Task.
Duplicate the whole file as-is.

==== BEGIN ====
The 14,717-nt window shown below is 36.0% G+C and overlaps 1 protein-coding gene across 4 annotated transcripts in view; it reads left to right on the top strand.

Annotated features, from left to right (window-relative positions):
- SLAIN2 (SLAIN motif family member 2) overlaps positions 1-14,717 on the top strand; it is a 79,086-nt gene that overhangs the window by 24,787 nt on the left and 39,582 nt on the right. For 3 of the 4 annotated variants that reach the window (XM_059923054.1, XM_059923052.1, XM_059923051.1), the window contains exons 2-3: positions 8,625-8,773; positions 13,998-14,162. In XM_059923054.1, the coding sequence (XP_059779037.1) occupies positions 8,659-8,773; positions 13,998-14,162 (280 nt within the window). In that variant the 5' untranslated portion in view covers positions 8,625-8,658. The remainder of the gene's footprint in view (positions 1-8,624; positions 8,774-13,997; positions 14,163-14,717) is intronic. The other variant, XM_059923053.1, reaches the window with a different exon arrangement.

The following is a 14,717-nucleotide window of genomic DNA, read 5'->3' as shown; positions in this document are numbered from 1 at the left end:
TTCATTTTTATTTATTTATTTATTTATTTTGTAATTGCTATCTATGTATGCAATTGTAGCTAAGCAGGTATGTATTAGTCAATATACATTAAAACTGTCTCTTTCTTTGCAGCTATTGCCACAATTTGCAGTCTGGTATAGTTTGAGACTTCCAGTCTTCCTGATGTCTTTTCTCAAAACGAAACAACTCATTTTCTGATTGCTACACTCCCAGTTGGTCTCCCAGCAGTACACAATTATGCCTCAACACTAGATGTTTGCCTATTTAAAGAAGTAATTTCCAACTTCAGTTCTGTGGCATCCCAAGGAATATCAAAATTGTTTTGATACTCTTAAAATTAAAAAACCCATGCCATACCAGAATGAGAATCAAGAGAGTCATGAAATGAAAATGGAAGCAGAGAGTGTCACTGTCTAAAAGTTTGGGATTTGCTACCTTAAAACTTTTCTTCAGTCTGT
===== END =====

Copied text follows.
The 14,717-nt window shown below is 36.0% G+C and overlaps 1 protein-coding gene across 4 annotated transcripts in view; it reads left to right on the top strand.

Annotated features, from left to right (window-relative positions):
- SLAIN2 (SLAIN motif family member 2) overlaps positions 1-14,717 on the top strand; it is a 79,086-nt gene that overhangs the window by 24,787 nt on the left and 39,582 nt on the right. For 3 of the 4 annotated variants that reach the window (XM_059923054.1, XM_059923052.1, XM_059923051.1), the window contains exons 2-3: positions 8,625-8,773; positions 13,998-14,162. In XM_059923054.1, the coding sequence (XP_059779037.1) occupies positions 8,659-8,773; positions 13,998-14,162 (280 nt within the window). In that variant the 5' untranslated portion in view covers positions 8,625-8,658. The remainder of the gene's footprint in view (positions 1-8,624; positions 8,774-13,997; positions 14,163-14,717) is intronic. The other variant, XM_059923053.1, reaches the window with a different exon arrangement.

The following is a 14,717-nucleotide window of genomic DNA, read 5'->3' as shown; positions in this document are numbered from 1 at the left end:
TTCATTTTTATTTATTTATTTATTTATTTTGTAATTGCTATCTATGTATGCAATTGTAGCTAAGCAGGTATGTATTAGTCAATATACATTAAAACTGTCTCTTTCTTTGCAGCTATTGCCACAATTTGCAGTCTGGTATAGTTTGAGACTTCCAGTCTTCCTGATGTCTTTTCTCAAAACGAAACAACTCATTTTCTGATTGCTACACTCCCAGTTGGTCTCCCAGCAGTACACAATTATGCCTCAACACTAGATGTTTGCCTATTTAAAGAAGTAATTTCCAACTTCAGTTCTGTGGCATCCCAAGGAATATCAAAATTGTTTTGATACTCTTAAAATTAAAAAACCCATGCCATACCAGAATGAGAATCAAGAGAGTCATGAAATGAAAATGGAAGCAGAGAGTGTCACTGTCTAAAAGTTTGGGATTTGCTACCTTAAAACTTTTCTTCAGTCTGT